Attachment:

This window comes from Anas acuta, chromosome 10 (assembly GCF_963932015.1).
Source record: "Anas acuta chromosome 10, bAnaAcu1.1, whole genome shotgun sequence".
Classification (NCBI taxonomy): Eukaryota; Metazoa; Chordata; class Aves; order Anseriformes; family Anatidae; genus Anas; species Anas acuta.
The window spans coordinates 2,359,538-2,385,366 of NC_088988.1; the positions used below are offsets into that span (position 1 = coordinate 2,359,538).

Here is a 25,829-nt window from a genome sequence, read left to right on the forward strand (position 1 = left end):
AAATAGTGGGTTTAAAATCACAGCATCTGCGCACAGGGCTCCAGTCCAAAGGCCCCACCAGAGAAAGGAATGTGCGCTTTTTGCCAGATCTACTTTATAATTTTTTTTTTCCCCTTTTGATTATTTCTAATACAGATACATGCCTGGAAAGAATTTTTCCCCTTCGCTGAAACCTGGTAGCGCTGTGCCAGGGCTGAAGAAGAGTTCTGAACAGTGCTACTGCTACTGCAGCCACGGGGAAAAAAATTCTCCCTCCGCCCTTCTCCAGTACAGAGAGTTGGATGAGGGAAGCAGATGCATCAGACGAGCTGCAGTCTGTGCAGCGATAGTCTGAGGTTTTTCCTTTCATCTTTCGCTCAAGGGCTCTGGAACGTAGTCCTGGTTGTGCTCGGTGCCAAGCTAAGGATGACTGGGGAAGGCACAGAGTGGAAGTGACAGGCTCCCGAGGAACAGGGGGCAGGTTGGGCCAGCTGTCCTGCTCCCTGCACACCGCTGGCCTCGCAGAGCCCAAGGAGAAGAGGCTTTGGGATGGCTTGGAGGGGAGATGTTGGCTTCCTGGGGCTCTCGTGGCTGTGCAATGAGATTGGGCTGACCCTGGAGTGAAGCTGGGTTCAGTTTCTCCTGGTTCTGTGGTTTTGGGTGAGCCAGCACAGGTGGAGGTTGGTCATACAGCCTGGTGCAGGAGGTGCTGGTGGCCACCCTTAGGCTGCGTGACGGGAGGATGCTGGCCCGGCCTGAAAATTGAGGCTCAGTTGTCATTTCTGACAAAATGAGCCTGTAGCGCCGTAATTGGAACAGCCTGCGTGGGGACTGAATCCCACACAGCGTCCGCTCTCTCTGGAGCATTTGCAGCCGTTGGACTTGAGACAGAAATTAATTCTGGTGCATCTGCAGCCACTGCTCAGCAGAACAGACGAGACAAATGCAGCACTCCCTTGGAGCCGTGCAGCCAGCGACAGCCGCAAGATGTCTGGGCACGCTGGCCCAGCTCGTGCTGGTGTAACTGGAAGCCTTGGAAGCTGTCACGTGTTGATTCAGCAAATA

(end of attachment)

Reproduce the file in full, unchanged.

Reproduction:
This window comes from Anas acuta, chromosome 10 (assembly GCF_963932015.1).
Source record: "Anas acuta chromosome 10, bAnaAcu1.1, whole genome shotgun sequence".
Classification (NCBI taxonomy): Eukaryota; Metazoa; Chordata; class Aves; order Anseriformes; family Anatidae; genus Anas; species Anas acuta.
The window spans coordinates 2,359,538-2,385,366 of NC_088988.1; the positions used below are offsets into that span (position 1 = coordinate 2,359,538).

Here is a 25,829-nt window from a genome sequence, read left to right on the forward strand (position 1 = left end):
AAATAGTGGGTTTAAAATCACAGCATCTGCGCACAGGGCTCCAGTCCAAAGGCCCCACCAGAGAAAGGAATGTGCGCTTTTTGCCAGATCTACTTTATAATTTTTTTTTTCCCCTTTTGATTATTTCTAATACAGATACATGCCTGGAAAGAATTTTTCCCCTTCGCTGAAACCTGGTAGCGCTGTGCCAGGGCTGAAGAAGAGTTCTGAACAGTGCTACTGCTACTGCAGCCACGGGGAAAAAAATTCTCCCTCCGCCCTTCTCCAGTACAGAGAGTTGGATGAGGGAAGCAGATGCATCAGACGAGCTGCAGTCTGTGCAGCGATAGTCTGAGGTTTTTCCTTTCATCTTTCGCTCAAGGGCTCTGGAACGTAGTCCTGGTTGTGCTCGGTGCCAAGCTAAGGATGACTGGGGAAGGCACAGAGTGGAAGTGACAGGCTCCCGAGGAACAGGGGGCAGGTTGGGCCAGCTGTCCTGCTCCCTGCACACCGCTGGCCTCGCAGAGCCCAAGGAGAAGAGGCTTTGGGATGGCTTGGAGGGGAGATGTTGGCTTCCTGGGGCTCTCGTGGCTGTGCAATGAGATTGGGCTGACCCTGGAGTGAAGCTGGGTTCAGTTTCTCCTGGTTCTGTGGTTTTGGGTGAGCCAGCACAGGTGGAGGTTGGTCATACAGCCTGGTGCAGGAGGTGCTGGTGGCCACCCTTAGGCTGCGTGACGGGAGGATGCTGGCCCGGCCTGAAAATTGAGGCTCAGTTGTCATTTCTGACAAAATGAGCCTGTAGCGCCGTAATTGGAACAGCCTGCGTGGGGACTGAATCCCACACAGCGTCCGCTCTCTCTGGAGCATTTGCAGCCGTTGGACTTGAGACAGAAATTAATTCTGGTGCATCTGCAGCCACTGCTCAGCAGAACAGACGAGACAAATGCAGCACTCCCTTGGAGCCGTGCAGCCAGCGACAGCCGCAAGATGTCTGGGCACGCTGGCCCAGCTCGTGCTGGTGTAACTGGAAGCCTTGGAAGCTGTCACGTGTTGATTCAGCAAATA